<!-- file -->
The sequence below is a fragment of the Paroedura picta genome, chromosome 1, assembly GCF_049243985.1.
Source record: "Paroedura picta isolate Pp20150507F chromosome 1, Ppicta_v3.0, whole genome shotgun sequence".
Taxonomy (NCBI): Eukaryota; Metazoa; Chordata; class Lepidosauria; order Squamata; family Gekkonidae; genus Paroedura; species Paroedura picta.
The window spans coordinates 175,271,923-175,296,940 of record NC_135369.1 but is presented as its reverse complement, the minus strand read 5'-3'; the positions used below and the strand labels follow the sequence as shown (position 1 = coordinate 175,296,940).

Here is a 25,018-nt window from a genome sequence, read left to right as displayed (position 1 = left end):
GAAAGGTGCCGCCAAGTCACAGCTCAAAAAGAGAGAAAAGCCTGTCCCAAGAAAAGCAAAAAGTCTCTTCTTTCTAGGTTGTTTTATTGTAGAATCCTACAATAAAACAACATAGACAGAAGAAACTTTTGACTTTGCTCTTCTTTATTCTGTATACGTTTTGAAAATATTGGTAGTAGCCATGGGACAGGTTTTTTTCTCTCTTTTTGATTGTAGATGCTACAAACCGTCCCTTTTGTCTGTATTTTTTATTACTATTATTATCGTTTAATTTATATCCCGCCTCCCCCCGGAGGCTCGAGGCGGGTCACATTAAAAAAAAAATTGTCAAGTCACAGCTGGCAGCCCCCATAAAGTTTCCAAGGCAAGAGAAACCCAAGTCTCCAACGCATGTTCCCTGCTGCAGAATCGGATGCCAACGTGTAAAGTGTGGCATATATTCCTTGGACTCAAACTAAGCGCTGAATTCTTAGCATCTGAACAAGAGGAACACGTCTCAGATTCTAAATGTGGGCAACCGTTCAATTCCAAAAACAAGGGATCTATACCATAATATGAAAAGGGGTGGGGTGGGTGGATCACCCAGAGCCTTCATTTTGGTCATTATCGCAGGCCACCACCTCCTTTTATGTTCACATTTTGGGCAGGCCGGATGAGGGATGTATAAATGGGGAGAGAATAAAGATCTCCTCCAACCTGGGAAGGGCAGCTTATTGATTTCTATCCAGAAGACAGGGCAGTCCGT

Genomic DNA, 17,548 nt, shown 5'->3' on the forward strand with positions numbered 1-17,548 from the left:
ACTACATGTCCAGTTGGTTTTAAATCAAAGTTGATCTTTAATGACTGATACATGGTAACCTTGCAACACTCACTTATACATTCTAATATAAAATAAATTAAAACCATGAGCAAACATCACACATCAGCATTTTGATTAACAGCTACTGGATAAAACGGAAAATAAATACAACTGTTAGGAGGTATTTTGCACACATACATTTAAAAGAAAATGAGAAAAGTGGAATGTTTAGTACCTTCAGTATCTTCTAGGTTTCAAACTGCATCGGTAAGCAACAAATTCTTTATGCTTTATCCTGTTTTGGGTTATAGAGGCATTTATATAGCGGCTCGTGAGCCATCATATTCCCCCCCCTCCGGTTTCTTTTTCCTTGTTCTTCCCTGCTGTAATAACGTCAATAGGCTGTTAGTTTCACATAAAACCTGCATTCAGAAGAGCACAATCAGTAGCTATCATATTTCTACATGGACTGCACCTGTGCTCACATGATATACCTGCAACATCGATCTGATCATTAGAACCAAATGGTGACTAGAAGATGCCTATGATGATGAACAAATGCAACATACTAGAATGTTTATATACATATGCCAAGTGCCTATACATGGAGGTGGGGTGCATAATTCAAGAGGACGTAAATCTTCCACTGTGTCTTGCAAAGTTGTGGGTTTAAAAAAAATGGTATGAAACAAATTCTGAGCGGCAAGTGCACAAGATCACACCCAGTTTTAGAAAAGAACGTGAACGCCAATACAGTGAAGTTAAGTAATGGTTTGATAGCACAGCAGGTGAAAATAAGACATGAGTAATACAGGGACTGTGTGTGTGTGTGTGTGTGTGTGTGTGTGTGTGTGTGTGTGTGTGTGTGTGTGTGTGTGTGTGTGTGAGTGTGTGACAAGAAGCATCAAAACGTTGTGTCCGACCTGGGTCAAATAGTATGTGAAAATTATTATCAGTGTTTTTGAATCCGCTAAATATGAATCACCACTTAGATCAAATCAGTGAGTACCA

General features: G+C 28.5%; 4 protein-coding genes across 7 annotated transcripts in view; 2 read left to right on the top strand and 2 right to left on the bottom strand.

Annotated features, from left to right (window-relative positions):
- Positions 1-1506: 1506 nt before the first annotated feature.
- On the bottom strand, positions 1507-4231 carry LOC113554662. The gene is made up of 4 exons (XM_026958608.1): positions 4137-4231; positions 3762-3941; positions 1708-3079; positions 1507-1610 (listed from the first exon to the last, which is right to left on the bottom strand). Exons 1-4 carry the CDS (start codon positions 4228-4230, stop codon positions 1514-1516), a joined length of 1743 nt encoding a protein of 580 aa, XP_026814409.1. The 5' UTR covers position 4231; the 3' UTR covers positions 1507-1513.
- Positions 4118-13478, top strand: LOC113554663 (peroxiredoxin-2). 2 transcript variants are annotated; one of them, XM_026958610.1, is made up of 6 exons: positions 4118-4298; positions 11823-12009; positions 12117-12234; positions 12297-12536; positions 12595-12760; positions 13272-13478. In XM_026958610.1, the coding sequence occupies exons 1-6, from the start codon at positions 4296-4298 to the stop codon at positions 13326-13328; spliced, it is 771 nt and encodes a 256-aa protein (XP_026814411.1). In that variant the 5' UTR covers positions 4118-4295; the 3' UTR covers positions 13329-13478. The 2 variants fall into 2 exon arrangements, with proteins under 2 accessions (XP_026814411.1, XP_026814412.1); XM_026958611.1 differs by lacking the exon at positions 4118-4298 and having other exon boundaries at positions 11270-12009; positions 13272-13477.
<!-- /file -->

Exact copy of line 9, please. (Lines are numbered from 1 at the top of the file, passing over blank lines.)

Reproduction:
General features: G+C 28.5%; 4 protein-coding genes across 7 annotated transcripts in view; 2 read left to right on the top strand and 2 right to left on the bottom strand.